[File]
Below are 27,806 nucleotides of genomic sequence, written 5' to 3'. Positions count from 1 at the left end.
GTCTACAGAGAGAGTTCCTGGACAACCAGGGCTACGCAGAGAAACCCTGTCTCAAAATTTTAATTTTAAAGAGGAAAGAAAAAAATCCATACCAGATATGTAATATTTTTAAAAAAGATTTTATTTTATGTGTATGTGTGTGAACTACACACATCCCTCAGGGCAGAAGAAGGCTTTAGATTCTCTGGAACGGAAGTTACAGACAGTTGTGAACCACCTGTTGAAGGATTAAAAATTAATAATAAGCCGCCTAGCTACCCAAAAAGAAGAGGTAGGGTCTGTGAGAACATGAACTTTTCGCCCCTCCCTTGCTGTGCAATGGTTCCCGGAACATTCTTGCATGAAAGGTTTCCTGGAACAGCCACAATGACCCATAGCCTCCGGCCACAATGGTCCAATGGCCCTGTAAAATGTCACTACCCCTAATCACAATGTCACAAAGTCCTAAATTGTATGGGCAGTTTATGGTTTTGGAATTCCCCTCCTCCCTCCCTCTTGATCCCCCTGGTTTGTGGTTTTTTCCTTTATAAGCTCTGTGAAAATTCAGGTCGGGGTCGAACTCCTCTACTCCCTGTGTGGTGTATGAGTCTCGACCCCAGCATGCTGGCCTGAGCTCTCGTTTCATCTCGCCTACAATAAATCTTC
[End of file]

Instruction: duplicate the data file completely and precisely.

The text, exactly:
Below are 27,806 nucleotides of genomic sequence, written 5' to 3'. Positions count from 1 at the left end.
GTCTACAGAGAGAGTTCCTGGACAACCAGGGCTACGCAGAGAAACCCTGTCTCAAAATTTTAATTTTAAAGAGGAAAGAAAAAAATCCATACCAGATATGTAATATTTTTAAAAAAGATTTTATTTTATGTGTATGTGTGTGAACTACACACATCCCTCAGGGCAGAAGAAGGCTTTAGATTCTCTGGAACGGAAGTTACAGACAGTTGTGAACCACCTGTTGAAGGATTAAAAATTAATAATAAGCCGCCTAGCTACCCAAAAAGAAGAGGTAGGGTCTGTGAGAACATGAACTTTTCGCCCCTCCCTTGCTGTGCAATGGTTCCCGGAACATTCTTGCATGAAAGGTTTCCTGGAACAGCCACAATGACCCATAGCCTCCGGCCACAATGGTCCAATGGCCCTGTAAAATGTCACTACCCCTAATCACAATGTCACAAAGTCCTAAATTGTATGGGCAGTTTATGGTTTTGGAATTCCCCTCCTCCCTCCCTCTTGATCCCCCTGGTTTGTGGTTTTTTCCTTTATAAGCTCTGTGAAAATTCAGGTCGGGGTCGAACTCCTCTACTCCCTGTGTGGTGTATGAGTCTCGACCCCAGCATGCTGGCCTGAGCTCTCGTTTCATCTCGCCTACAATAAATCTTC